More people are travelling by plane than ever before — whether this is on holiday or for business purposes. But problems are arising when it comes to air pollution, leading governments to come up with new plans to combat this issue; and changing the fuel is one of them.
How many people are travelling by air?
Looking to invest in five new low-carbon fuel plants, the British government are set to invest £22m which will cause big changes in the waste industry. Comments from the Department of Transport said that planes and lorries that have the potential to be driven by waste could use up to 90% less carbon in comparison to regular fossil fuels. This news comes at a time where the UK wants to become a zero-emission zone by 2040 with the removal of petrol and diesel cars and is eager to invest in environmental alternatives.
We take a look at the historic travel trends and analyse why we’re looking for a new low-carbon solution:
Travelling by air has been on the rise since 2005, with 2.14bn people travelling that year and 2.26bn in 2006. In 2007, the result grew significantly and stood at 2.46bn. 2.49bn was the result for 2008. However, in 2009 this number dropped to 2.48bn. Without failure, 2010 saw a higher climb as the number of people travelling hit 2.70bn — a momentous increase. In 2011, the figure increased to 2.86bn.
The number of travellers hit 3bn mark in 2012 and continued to rise in 2013 where 3.15bn travelled. This increased in 2014 with 3.33bn travelling. Although this has been increasing over time with only one drop, it is expected to rise further. 2015 saw 3.57bn travel and in 2016, there were 3.77bn travellers.
Due to more planes in the sky, air pollution is becoming a greater problem. Aeroplanes emit particles and gases into the air which is causing a long-term effect on global dimming, climate change and ocean acidification. With more people jetting off, action needs to be taken and this has been the driving force behind the big investment, of which 70 groups are bidding for the funding.
Airlines that have pledged their allegiance
With aims to turn waste into renewable jet fuel, British Airways have teamed up with Velocys with an investment set to be announced in 2019. The waste plant used is expected to bring in hundreds of thousands of waste produce each year, which will be converted into clean-burning fuel that will later be used to help get British Airway planes off the ground. The waste that is used is expected to reduce greenhouse gases by 60%, with a 90% reduction in particulate matter emissions in comparison to traditional jet fuel.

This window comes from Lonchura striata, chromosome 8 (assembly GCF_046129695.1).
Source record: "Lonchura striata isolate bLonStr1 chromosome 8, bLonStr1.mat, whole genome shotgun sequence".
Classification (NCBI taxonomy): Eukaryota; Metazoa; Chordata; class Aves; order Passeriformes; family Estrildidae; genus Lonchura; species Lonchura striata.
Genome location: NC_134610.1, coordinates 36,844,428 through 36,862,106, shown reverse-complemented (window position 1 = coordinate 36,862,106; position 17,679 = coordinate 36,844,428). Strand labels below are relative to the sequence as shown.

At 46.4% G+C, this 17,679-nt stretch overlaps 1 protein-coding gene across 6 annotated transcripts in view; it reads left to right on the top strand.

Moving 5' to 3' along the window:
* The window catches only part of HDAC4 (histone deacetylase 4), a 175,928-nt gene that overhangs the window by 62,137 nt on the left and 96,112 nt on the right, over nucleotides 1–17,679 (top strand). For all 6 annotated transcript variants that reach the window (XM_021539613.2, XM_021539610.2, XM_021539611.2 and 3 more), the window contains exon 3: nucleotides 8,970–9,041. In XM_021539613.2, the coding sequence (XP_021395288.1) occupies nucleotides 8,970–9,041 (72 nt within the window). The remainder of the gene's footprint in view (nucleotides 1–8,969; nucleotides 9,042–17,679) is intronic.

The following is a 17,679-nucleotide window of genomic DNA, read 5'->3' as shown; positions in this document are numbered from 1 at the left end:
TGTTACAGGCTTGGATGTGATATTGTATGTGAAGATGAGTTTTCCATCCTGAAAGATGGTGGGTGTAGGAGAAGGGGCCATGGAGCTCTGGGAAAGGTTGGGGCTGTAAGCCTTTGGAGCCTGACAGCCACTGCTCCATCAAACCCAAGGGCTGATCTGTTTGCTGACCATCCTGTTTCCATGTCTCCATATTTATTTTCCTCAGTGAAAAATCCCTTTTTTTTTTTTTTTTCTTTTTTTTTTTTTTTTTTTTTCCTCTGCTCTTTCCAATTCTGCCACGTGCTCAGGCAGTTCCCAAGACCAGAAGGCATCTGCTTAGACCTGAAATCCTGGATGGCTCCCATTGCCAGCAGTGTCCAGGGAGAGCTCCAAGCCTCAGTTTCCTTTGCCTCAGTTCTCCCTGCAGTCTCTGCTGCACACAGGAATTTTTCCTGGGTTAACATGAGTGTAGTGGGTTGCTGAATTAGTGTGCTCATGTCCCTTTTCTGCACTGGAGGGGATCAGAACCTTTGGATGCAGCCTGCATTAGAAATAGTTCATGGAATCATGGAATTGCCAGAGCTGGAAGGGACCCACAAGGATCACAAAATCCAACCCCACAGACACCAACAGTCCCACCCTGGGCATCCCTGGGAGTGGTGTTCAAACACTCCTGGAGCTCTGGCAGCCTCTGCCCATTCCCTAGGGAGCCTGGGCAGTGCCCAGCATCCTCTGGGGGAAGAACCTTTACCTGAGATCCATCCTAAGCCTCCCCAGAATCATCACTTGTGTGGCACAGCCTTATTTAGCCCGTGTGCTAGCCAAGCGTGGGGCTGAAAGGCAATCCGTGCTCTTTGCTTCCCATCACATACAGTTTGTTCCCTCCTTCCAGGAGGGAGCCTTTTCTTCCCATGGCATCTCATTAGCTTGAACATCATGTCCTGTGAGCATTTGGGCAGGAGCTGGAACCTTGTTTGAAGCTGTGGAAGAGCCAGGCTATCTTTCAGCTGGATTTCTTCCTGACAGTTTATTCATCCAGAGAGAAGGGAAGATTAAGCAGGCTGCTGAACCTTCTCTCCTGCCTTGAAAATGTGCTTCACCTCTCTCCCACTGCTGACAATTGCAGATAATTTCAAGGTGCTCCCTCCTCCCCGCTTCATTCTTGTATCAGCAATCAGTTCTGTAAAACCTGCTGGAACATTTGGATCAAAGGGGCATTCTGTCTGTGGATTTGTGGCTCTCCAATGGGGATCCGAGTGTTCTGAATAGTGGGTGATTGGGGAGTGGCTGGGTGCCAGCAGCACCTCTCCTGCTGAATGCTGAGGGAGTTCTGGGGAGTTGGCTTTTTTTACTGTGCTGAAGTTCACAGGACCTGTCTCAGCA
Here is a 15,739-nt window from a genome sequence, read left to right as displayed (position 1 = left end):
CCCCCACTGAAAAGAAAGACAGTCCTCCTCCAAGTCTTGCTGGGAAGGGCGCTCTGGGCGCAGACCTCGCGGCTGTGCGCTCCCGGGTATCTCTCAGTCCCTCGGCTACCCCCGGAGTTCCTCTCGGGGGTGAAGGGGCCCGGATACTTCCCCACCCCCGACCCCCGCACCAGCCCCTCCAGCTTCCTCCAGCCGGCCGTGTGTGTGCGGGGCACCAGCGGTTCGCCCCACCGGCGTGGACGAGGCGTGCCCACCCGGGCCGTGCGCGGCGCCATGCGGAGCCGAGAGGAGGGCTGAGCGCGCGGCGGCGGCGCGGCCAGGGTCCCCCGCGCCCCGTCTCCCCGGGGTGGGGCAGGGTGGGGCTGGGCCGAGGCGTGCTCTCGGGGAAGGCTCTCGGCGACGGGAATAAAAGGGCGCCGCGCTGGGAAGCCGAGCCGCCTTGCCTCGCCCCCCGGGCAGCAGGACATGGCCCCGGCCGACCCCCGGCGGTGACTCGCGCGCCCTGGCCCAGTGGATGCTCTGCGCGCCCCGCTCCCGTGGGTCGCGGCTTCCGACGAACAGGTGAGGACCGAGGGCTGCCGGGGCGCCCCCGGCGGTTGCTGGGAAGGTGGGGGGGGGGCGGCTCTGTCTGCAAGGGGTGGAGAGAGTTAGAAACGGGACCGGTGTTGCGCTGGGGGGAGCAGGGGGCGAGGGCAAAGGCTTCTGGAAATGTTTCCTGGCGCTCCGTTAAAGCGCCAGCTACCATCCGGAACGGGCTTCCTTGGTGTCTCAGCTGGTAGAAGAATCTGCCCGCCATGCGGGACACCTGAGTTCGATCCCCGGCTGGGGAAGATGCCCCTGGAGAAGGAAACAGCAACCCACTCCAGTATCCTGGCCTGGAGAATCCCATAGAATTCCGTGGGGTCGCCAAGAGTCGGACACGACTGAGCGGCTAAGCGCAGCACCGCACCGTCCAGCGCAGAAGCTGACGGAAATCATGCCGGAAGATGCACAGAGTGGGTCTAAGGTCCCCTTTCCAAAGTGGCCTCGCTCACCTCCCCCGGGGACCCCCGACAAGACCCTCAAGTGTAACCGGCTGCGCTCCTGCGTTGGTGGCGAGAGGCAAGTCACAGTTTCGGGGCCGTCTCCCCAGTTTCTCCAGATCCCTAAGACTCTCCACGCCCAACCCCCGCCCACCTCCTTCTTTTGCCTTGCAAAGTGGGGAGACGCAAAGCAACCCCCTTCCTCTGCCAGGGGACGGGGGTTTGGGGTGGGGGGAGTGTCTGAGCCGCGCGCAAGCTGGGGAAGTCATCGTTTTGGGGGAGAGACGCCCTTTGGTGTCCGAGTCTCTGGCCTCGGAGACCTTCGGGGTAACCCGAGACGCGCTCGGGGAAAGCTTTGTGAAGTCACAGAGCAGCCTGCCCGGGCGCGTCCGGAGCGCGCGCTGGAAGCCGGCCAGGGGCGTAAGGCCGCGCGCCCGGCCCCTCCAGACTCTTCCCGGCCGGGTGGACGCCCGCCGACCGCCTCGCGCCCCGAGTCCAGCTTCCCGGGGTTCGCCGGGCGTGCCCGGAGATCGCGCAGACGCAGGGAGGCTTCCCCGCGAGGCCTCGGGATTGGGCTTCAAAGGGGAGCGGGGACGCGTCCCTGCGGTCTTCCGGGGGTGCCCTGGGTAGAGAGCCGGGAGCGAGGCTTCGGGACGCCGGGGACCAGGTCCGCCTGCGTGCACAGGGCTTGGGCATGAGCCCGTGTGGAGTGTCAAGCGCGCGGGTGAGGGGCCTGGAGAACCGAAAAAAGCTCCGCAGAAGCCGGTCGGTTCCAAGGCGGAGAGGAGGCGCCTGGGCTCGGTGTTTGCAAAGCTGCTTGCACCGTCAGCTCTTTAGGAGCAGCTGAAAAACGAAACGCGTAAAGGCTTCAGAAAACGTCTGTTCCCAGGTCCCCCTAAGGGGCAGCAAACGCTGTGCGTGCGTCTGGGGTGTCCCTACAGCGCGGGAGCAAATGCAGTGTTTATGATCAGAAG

hazardous waste management providers Reconomy take a look at what airlines around the world are doing to combat this issue.
30% of agricultural and household waste is used on United Airline flights. From this, carbon dioxide emissions will be reduced by a huge 60% on a lifecycle basis in comparison to conventional jet fuel.
On a flight from Beijing to Chicago, which took 12.5 hours — Hainan Airlines used 15% biofuels on the journey. The cooking oils, which included vegetable oils and animal fat, were taken from restaurants; and this could help reduce emissions by 50%, if used instead of normal jet fuel.
Lufthansa has also made great changes when it comes to how their airline operates. In 2016, it entered a contract with a company that produces biofuel from grain. Lufthansa will purchase 8 million gallons of biofuels per year until 2020, and has already done many biofuel and jet fuel testings on commercial flights.
There have been great developments in fuelling aeroplanes with waste, especially with Qantas. In 2012, Qantas flew an Airbus A330, which is a wide-body jet with a twin engine, and powered it with 50% cooking oils and 50% conventional jet fuel. In 2018, Qantas hopes to achieve a flight from Australia to America with 30% biofuel from mustard seeds and 70% conventional fuel. This should reduce emissions by 20%.